The Monetary Authority of Singapore* (MAS) last Friday announced to increase the slope of the Singaporean dollar nominal effective exchange rate (SGD NEER) policy band “slightly”, the first adjustment since the policy tool was reduced to 0% in April 2016. As usual, the central bank did not disclose how much the adjustment is, although a +0.5% slope increase per annum is the widely-expected figure. The central bank, however, left the “width of the policy band and the level at which it is centered”. The tilt to a more hawkish monetary stance was driven by improvement in the inflation outlook, although US-China trade tensions have imposed uncertainty to the economic outlook. After all, the MAS remained upbeat, expecting the real GDP to expand slightly above the mid-point of the 1.5-3.5% forecast range.
The accompanying statement showed that MAS turned more hawkish at the April meeting. It noted that “upward pressures on MAS core inflation are expected to persist over the course of this year and beyond, underpinned by an improving labor market”. Indeed, the central bank upgraded its assessment on core inflation, estimating that it should “come in within the upper half of the 1-2% forecast range”, compared with the expectations it would “stay in the range of 1-2% in 2018″ suggested in the Regional Economic Development Report released last month.
On employment, the central bank judged that “further improvements in resident employment should support a faster pace of wage growth in 2018 compared to 2017”. Expectations of acceleration in wage growth underpinned MAS’ improved inflation outlook.
Policymakers forecast GDP growth to come in “slightly above the middle of the forecast range of 1.5–3.5%” this year. However, they cautioned that “rising trade tensions between the major economies pose a downside risk to the growth outlook”. Separately, the preliminary reading for the country’s real GDP grew +4.3% y/y in 1Q18, up from +3.6% in the prior quarter.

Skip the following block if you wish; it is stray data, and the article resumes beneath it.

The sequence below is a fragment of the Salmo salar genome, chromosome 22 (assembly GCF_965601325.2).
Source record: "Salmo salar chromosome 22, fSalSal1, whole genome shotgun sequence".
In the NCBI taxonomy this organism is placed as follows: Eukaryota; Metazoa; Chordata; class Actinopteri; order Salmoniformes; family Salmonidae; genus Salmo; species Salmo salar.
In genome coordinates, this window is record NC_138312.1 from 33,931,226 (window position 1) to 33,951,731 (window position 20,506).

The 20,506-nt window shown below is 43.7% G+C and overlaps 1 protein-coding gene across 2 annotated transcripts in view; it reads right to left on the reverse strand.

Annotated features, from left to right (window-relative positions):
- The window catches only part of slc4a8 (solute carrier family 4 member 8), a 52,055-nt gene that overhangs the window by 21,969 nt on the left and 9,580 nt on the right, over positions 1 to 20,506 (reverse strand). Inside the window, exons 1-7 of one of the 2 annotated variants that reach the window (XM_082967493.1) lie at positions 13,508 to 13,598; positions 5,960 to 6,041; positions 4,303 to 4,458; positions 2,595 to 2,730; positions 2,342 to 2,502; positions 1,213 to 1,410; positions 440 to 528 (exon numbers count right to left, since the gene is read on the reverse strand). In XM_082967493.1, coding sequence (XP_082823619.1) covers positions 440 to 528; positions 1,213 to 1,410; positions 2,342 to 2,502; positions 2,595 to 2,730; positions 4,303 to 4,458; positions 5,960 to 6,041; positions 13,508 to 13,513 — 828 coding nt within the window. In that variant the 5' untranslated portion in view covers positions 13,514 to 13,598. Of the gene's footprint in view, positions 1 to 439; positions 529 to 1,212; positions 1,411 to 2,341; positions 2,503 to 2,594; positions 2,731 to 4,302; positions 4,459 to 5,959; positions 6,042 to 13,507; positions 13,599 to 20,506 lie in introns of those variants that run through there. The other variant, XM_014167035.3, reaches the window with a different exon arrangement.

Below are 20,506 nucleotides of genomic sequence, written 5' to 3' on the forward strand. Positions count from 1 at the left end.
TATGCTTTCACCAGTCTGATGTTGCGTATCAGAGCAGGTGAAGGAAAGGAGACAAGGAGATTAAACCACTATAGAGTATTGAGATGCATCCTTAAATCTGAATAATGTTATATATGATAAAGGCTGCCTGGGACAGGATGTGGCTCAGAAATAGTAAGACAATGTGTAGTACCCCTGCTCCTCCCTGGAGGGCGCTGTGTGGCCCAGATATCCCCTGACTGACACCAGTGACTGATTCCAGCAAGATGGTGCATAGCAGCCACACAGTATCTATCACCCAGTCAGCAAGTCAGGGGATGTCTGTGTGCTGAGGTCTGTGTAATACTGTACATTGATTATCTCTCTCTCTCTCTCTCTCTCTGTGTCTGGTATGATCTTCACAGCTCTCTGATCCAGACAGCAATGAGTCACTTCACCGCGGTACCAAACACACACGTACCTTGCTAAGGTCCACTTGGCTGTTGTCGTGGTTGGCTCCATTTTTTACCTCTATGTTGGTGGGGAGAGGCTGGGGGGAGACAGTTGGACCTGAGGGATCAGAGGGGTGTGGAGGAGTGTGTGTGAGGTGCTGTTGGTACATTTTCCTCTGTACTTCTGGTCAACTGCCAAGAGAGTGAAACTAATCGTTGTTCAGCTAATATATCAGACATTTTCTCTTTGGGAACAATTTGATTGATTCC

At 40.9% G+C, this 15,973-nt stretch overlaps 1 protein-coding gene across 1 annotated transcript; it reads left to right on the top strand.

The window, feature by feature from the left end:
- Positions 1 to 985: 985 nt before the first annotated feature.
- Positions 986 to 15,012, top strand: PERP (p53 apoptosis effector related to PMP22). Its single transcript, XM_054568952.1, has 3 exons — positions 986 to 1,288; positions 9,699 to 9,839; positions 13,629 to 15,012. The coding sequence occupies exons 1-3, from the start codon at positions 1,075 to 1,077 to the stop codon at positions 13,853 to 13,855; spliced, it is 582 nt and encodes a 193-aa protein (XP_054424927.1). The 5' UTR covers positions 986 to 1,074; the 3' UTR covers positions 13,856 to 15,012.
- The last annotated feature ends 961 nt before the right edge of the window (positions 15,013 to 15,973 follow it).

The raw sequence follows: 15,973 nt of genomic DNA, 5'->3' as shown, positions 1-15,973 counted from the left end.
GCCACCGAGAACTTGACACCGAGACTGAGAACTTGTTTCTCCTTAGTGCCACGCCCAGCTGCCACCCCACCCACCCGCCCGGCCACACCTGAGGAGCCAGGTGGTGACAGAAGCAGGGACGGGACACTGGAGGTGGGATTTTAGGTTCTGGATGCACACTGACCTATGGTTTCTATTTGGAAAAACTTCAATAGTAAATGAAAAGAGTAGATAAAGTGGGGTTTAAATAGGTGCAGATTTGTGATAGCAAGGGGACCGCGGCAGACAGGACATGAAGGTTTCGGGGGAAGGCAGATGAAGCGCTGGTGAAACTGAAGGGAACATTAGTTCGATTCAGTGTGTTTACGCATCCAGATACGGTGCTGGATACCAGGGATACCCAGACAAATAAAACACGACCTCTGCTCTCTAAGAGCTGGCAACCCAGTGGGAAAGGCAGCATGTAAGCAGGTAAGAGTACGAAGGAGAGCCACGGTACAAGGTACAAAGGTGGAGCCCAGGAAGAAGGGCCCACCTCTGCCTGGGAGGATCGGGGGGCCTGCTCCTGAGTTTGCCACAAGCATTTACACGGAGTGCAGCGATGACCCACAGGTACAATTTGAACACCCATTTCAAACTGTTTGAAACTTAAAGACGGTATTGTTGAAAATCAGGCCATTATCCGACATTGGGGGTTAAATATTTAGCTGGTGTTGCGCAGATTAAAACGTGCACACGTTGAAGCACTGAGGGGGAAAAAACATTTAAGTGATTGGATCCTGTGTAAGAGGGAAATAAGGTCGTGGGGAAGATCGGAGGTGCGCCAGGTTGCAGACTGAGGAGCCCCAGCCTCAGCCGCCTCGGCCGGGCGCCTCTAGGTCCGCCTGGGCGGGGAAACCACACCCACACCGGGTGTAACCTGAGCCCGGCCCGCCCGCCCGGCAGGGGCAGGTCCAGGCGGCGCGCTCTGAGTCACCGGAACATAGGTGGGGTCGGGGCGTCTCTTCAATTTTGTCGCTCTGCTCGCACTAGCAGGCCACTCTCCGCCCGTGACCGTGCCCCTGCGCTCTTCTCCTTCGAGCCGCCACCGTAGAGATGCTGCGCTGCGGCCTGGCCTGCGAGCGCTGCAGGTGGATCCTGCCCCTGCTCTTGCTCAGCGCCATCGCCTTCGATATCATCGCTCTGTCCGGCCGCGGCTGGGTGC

The announcement to increase the slope of its SGD NEER policy band “slightly” marks the first tightening of MAS’ exchange rate-based monetary policy in 6 years. The move might have the impacts of lifting Singapore’s interbank lending rates as well as Treasury yields. Last week, Goldman Sachs reinstated its trade recommendation of paying HKD rates and receiving SGD rates due to weakness in HK dollar. The widening of spread between HIBOR and SIBOR, as a result of MAS’ move, probably reinforced this conviction.
*The MAS adopts an “exchange rate-centered” monetary policy, rather than money supply or interest rates, as the principal tool of monetary policy. The central bank adjusts its monetary policy via adjusting the slope of policy band and the width of policy band, as well as re-centering the level of the policy band. The exchange rate (Singaporean dollar) is managed against a trade-weighted basket of currencies of the country’s major trading partners and competitors. The trade-weighted Singaporean dollar is allowed to float within an undisclosed policy band, which is adjustable and allowed to “crawl”. The authority has never disclosed the components in the currency basket nor the weights of each component.